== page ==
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So I was reading Polya's book and in it, there was a problem involving finding the rate of change of depth of water in a cone.

At some point, we come to the conclusion that V = $\pi a^2 y^3/(3b^2)$ where $V$ = volume of water, $a$= radius of base of cone, $y$ = depth of water and $b$ = height of cone.

This is where I get lost...They then come to the conclusion that since $V$ increases along with $y$, then upon differentiation, the result should be $dV/dt = (\pi a^2 y^2 / b^2 )dy/dt$.

How come they're multiplying with $dy/dt$? whats the rule ? I know this must be extremely basic but it's been a while since I touched maths and wanted to get back into it.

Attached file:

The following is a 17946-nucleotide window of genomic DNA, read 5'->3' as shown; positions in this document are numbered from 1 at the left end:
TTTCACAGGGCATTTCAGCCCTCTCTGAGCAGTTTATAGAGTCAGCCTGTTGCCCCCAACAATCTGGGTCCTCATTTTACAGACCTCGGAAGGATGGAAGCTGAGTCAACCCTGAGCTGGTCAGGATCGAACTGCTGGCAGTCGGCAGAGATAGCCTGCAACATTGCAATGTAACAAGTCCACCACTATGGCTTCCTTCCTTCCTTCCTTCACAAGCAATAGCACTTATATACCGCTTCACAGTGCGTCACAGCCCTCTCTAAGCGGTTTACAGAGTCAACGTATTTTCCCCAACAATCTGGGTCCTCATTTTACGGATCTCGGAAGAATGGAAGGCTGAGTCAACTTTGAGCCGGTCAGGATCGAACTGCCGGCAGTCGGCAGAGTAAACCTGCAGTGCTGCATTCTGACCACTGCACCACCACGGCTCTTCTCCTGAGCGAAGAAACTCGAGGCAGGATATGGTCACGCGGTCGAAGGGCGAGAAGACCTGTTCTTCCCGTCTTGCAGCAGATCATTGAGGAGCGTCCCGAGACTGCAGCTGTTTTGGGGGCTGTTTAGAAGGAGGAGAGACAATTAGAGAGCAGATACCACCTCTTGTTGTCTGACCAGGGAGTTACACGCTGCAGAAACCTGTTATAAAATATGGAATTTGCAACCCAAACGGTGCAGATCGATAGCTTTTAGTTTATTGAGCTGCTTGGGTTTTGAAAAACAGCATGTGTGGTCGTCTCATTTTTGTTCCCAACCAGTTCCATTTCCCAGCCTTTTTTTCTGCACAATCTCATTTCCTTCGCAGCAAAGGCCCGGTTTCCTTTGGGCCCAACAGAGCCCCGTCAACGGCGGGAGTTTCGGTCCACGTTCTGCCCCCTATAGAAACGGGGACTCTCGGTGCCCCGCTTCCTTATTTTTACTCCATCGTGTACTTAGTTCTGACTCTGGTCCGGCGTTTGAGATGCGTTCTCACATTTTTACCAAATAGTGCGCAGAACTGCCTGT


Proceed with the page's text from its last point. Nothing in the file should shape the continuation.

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  • $\begingroup$ Chain rule: $\frac{dV}{dt} = \frac{dV}{dy}\frac{dy}{dt}$ $\endgroup$ – Ben Grossmann Aug 6 '15 at 15:54
  • $\begingroup$ $y$ is a function of $t$, so they apply the chain rule. $\endgroup$ – BadAtMaths Aug 6 '15 at 15:58
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The answer is easy: $$ \frac{dV}{dt} = \frac{d}{dt} \frac{\pi a^2}{3b^2} y^3 = \frac{\pi a^2}{3b^2} \cdot 3 y^2 \frac{dy}{dt} $$ by the chain rule applied to $t \mapsto y(t)^3$.

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  • $\begingroup$ Wow that was fast. Thanks!! $\endgroup$ – Newbie Aug 6 '15 at 16:04
  • $\begingroup$ So...would it be safe to say that d/dt $x^4$ = 4$x^3$dx/dt ? $\endgroup$ – Newbie Aug 6 '15 at 17:41
  • $\begingroup$ Yes, it is even correct when $x$ is independent of $t$. $\endgroup$ – Siminore Aug 6 '15 at 18:44

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